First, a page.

Sin has moved from a dominant, fear-producing force in Christianity to an abstract, almost never-talked-about idea. "We thus find ourselves in the schizophrenic position of ignoring the most obvious fact about human behaviour, the fact of sin." Much of our view of sin will be shaped by our view of God and why He has given rules to obey. Sins are not an arbitrary list of rules drawn up by a cranky Teacher, but they are a "list of dangerous carcinogens that must be avoided at all costs." The rules were not given for God's sake--so He could have an excuse for punishment--but for our sakes. "Sin" by Philip Yancey.  
  Baptism is not a prerequisite for salvation. Salvation has come long before baptism. If our salvation was to depend on baptism or some other legalistic right, everyone of us would fail. God has brought a program in place in the sending of his Son Jesus Christ.
I would challenge everyone here this morning to go home and reflect on the sacrifice of Jesus Christ. I am not going to discuss these kind of details here this morning with young children in the sanctuary. But it is something that each person has to wrestle with.  
  The church needs to come to repentance. We need to come to a new way of doing things which recognises the objects and the barriers and the problems that this generation faces. While they are similar to the problems that we encountered in growing up, they are unique to you. I place the challenge today before the church to come into dialogue with people in their 20s and 30s and 40s and those in their 50s with parental responsibilities. Together, how can we overcome the barriers they keep us from fulfilling all of the promises that we have made?
I am sure that you would agree that if we did not pay much attention to the promises we made to each other when we got married and did not spend any time in nurturing our marriage, it is very likely that that marriage will not survive. In the same way we cannot ignore our marriage vows to Jesus Christ. The scriptures describe the body of Christ or the church as the bride of Christ.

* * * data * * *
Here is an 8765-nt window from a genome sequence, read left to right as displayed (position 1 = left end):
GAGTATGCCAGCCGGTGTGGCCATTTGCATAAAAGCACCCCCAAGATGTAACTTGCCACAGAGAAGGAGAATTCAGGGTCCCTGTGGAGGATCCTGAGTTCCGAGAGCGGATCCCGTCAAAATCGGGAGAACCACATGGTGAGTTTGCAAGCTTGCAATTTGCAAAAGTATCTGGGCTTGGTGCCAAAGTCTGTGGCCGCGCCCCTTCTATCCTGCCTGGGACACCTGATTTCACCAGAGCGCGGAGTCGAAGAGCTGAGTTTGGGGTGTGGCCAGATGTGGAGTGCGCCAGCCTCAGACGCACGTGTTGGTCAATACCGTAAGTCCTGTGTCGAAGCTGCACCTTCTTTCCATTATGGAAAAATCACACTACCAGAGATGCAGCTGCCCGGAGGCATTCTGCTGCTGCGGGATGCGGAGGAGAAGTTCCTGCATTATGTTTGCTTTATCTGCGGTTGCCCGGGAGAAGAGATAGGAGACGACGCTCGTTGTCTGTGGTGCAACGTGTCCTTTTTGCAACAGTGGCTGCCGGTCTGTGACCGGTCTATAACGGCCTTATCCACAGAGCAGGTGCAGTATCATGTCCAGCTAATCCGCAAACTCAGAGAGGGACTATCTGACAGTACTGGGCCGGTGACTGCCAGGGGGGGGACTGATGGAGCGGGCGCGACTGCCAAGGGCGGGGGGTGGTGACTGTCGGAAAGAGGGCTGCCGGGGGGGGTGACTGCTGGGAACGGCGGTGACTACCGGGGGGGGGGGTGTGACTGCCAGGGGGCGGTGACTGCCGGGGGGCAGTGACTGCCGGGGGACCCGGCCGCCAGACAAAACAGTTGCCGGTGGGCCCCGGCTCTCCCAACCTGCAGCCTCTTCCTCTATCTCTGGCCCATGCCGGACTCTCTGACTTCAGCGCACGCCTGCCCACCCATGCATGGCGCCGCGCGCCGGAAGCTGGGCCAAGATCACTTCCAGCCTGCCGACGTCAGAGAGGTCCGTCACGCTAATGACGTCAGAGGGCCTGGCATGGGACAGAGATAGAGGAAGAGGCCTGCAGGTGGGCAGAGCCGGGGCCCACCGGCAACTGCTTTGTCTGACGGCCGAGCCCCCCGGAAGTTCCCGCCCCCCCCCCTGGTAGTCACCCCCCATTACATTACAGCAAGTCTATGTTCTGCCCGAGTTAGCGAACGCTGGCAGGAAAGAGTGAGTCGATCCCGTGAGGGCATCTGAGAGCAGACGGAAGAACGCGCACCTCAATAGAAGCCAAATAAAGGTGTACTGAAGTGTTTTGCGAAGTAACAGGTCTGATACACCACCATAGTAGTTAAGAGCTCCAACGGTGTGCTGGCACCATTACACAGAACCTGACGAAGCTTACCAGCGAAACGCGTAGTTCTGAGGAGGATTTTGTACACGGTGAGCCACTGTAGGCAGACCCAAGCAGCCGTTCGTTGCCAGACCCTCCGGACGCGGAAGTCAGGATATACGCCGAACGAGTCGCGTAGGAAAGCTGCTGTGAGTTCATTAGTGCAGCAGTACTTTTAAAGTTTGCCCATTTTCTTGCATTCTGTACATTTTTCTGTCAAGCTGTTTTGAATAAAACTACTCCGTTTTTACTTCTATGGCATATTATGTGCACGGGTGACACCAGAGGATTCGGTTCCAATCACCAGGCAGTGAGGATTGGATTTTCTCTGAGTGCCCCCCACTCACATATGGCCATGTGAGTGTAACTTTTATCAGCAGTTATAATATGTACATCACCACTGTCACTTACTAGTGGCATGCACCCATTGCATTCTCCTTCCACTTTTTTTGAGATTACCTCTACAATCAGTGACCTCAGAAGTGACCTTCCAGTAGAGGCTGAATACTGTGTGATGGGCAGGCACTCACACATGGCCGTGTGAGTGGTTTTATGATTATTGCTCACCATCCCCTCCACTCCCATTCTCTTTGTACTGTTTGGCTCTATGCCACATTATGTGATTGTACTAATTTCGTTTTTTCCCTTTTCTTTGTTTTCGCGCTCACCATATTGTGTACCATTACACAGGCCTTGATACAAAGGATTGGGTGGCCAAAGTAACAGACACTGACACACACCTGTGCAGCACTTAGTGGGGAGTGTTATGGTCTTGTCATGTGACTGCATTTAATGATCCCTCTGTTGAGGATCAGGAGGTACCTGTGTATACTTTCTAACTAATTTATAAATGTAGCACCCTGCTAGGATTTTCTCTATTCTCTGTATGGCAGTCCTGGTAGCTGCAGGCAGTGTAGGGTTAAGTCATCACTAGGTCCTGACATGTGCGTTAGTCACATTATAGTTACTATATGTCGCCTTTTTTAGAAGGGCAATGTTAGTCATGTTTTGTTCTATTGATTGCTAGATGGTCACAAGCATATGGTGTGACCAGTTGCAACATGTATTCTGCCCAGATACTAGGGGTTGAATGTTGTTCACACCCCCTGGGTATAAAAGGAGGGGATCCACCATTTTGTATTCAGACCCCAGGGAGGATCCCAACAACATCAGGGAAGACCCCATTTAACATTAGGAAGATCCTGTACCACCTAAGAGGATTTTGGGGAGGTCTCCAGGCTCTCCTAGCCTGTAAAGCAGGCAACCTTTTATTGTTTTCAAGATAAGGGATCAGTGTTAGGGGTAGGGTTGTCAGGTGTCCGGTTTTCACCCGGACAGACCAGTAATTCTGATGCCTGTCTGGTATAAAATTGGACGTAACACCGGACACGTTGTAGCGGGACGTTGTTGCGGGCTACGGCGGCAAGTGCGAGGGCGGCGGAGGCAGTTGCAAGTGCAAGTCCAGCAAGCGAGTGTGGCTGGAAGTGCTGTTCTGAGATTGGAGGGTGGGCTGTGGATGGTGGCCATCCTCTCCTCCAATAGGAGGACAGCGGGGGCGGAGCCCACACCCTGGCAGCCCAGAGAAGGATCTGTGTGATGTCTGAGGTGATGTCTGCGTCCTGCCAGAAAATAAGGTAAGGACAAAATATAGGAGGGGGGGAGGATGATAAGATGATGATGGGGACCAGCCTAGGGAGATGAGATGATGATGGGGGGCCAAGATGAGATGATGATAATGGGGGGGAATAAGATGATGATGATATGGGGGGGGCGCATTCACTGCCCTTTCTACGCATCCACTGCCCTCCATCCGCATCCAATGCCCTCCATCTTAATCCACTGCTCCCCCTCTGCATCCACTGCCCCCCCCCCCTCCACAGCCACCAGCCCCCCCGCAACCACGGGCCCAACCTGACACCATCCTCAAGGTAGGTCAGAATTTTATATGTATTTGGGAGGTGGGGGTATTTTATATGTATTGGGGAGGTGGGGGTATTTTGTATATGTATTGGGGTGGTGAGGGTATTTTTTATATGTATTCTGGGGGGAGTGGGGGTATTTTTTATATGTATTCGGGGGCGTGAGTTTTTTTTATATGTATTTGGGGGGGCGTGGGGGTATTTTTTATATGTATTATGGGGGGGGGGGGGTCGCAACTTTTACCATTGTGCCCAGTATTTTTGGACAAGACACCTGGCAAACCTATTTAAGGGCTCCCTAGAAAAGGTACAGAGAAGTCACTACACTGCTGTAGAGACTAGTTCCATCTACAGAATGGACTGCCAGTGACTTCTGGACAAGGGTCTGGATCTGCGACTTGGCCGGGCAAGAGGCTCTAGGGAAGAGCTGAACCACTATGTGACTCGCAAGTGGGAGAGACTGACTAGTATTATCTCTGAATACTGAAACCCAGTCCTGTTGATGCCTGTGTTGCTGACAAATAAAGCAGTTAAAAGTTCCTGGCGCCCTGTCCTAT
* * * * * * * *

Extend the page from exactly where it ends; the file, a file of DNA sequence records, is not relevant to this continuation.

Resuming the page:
Even when we fail to keep our promises, Christ continues to wait for us. Long-suffering is one of the tremendous strengths that God has. He will keep pursuing us, even though we try to run away. His pursuit of us is indicative of his everlasting non-compromising love for us.
From the age of 14 until the age of almost 32 I ran away from God. My life through that period of time was not good. It was an unhappy existence. My roots came out to confront me.  
  The example of my grandparents stood out strongly in my mind. The time spent in Sunday school came back to remind me of who I was, even though I was sent to Sunday school whether I wanted it or not. My life ever since that day in October of 1975 has been a whole lot better than it was before. I found that I could not live without Christ.
Jesus Christ completes our life when we give ourselves over to him. I was baptised at the age of eight months. I have no memory of what went on there. God sent down a life raft when I was in my deepest need. I pray that everyone here today will come to the end of the pursuit and be caught up by the promise of the covenant which God has come through Jesus Christ.  
  YEAH! "Theodore Ferris said once that he thought he knew a certain man, a friend of his, pretty well. He knew that man to be powerful, a successful businessman, the kind that makes decisions easily and drives a hard bargain. One day Ferris was having dinner with the man's son, and they were talking about the father. The son revealed something new about his dad. "It seems that when the son was in the army he made a terrible mistake, got into trouble, and was given a dishonourable discharge. He said he knew what he had done disgraced his family. He thought his family would be outraged, but he also felt that he had to tell him what had happened. "'So I did,' said the son. "I wired him and told him what happened. He sent a telegram back. The telegram had only three sentences in it: "I will stand by you no matter what happens. I will be there in the morning. Remember who you are."'

O God of light and truth, lead us by your Word to your holy mountain. Then we shall come to your throne with joy and praise, for You are God. The wind cannot contain You, nor the fire consume You; the earthquake fails to encompass your power, for You are God. Speak as You have spoken with your still small voice that we may hear.

Infinite Word of Truth, breathe upon us the refreshing breath of your Spirit and forgive our transgressions. Cleanse our hearts of a wrong way of thinking. Deliver us from sins of word, thought, deed and omission. Turn us away from attempting to be self-sufficient. Draw us deeper into relationship with You.